In school you may have read about the “Little Ice Age” that occurred in Medieval times and caused very cold temperatures in Europe. Now a group of scientists at University College in London England are advancing a theory that it was not volcanic activity or cyclical decreases in solar radiation that caused this cooling, but the impact of European colonization of America.
Researchers estimated from population data that 60 million people were living in the Americas at the end of the 15th century, representing a tenth of the world population. Within one hundred years of first European contact, that population “was ravaged by introduced disease (smallpox, measles, etc), warfare, slavery and societal collapse.”
First Nations were devastated, with an estimate of five to six million people remaining after the first century post European contact. Such a calamitous reduction in civilizations meant that land that was cultivated by First Nations was abandoned, and “repossessed” by the forest and bushland. The size of that cultivated land reclaimed by nature is estimated to have been 56 million hectares, “close in size to a modern country like France”.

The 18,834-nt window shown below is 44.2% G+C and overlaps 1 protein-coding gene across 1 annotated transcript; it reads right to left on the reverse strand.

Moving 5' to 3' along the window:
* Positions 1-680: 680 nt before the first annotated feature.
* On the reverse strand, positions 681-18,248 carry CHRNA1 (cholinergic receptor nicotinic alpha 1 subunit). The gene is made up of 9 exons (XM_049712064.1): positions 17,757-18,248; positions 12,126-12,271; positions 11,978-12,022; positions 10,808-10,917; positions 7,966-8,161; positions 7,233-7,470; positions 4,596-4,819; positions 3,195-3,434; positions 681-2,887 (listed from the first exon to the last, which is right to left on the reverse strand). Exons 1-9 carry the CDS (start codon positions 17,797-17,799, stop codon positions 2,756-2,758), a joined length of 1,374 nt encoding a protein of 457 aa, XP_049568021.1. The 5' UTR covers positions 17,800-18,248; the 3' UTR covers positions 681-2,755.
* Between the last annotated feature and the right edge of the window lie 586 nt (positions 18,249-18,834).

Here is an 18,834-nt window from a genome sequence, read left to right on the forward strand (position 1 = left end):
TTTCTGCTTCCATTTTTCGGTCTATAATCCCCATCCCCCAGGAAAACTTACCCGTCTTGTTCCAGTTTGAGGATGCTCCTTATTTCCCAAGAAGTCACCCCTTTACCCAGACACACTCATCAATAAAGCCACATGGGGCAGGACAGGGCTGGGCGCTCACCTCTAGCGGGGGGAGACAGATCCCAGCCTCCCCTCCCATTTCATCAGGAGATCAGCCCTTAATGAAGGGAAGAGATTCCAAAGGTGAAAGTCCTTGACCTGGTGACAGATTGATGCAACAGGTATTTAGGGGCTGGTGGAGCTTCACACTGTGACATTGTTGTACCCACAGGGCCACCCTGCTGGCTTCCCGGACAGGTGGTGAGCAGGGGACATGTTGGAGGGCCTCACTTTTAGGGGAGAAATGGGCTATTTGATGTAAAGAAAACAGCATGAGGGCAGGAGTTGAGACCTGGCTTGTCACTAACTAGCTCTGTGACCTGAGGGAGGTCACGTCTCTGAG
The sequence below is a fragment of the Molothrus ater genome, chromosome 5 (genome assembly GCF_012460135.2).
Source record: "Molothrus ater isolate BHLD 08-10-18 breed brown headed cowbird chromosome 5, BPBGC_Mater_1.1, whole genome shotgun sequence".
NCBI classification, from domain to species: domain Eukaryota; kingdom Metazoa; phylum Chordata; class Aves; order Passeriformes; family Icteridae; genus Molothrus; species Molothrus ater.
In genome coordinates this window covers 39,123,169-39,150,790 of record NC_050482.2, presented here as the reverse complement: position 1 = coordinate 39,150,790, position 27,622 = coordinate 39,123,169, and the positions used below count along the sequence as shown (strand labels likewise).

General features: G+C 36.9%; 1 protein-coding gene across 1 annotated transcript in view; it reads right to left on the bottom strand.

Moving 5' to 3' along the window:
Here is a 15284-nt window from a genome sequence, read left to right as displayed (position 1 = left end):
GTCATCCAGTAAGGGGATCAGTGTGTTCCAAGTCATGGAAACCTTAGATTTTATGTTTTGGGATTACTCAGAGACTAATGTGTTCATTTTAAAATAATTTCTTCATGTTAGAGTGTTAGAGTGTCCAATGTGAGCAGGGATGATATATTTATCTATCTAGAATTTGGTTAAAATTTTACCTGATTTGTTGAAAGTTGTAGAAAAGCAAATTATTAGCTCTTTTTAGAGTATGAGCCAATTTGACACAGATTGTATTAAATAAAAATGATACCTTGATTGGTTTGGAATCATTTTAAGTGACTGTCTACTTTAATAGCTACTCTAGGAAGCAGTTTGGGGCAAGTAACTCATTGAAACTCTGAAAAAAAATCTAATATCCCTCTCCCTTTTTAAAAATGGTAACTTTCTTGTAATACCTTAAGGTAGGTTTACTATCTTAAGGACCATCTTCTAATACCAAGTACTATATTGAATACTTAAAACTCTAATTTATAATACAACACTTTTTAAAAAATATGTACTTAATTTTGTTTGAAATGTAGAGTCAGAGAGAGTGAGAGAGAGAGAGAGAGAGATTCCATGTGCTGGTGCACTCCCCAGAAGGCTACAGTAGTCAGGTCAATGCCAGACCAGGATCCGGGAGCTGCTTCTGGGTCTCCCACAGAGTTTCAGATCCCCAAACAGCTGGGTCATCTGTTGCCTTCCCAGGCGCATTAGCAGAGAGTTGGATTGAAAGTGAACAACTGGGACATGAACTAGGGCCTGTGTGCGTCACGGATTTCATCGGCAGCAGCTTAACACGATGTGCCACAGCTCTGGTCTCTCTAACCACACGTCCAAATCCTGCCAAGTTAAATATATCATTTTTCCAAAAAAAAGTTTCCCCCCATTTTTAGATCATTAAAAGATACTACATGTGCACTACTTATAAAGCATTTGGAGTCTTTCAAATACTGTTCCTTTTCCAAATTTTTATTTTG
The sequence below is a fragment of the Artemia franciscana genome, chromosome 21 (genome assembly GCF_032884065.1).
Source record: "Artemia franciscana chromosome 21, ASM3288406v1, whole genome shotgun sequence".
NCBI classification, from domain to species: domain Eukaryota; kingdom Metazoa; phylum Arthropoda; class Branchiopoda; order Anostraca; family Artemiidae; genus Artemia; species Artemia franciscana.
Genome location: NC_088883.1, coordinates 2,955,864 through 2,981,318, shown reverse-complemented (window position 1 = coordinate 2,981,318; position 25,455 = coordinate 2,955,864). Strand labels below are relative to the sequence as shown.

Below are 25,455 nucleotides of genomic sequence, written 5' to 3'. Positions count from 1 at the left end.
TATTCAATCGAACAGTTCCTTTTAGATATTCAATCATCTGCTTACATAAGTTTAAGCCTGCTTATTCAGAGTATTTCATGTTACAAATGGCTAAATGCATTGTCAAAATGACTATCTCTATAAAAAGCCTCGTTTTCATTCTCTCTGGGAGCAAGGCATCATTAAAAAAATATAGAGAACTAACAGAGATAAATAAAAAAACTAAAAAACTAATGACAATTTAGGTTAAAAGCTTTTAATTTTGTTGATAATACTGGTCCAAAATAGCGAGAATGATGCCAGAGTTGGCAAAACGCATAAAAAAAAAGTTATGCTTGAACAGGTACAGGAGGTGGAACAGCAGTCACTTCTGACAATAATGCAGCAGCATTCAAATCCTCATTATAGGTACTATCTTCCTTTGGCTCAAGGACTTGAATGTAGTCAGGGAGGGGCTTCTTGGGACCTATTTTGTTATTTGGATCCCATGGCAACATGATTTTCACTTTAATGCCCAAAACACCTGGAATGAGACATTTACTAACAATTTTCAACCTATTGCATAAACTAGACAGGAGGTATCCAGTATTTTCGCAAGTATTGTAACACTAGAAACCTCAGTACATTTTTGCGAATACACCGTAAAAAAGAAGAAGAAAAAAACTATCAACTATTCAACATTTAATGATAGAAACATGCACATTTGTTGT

The rewilding of these indigenous agricultural lands by trees and other vegetation “pulled down enough carbon dioxide (CO2) from the atmosphere to eventually chill the planet.”
“The Great Dying of the Indigenous Peoples of the Americas led to the abandonment of enough cleared land that the resulting terrestrial carbon uptake had a detectable impact on both atmospheric CO₂ and global surface air temperatures,” Alexander Koch and colleagues write in their paper published in Quaternary Science Reviews.
This suggests that human activities “affected the climate well before the industrial revolution began”. The study also indicates that using tree planting to take carbon dioxide out of the atmosphere has to be done on a grand scale~estimates from this research indicates that the huge reforestation resulted in a change of only 7 to 10 ppm, equivalent to two years of automobile emissions.
The term “Anthropocene” is being used to describe the epoch of humanity’s ecological impact on the earth. This study suggests that the label may need to also apply to the Great Dying in the Americas five hundred years ago.
You can read the full paper on this research here.
Images: Timetoast.com & learnQuebec.ca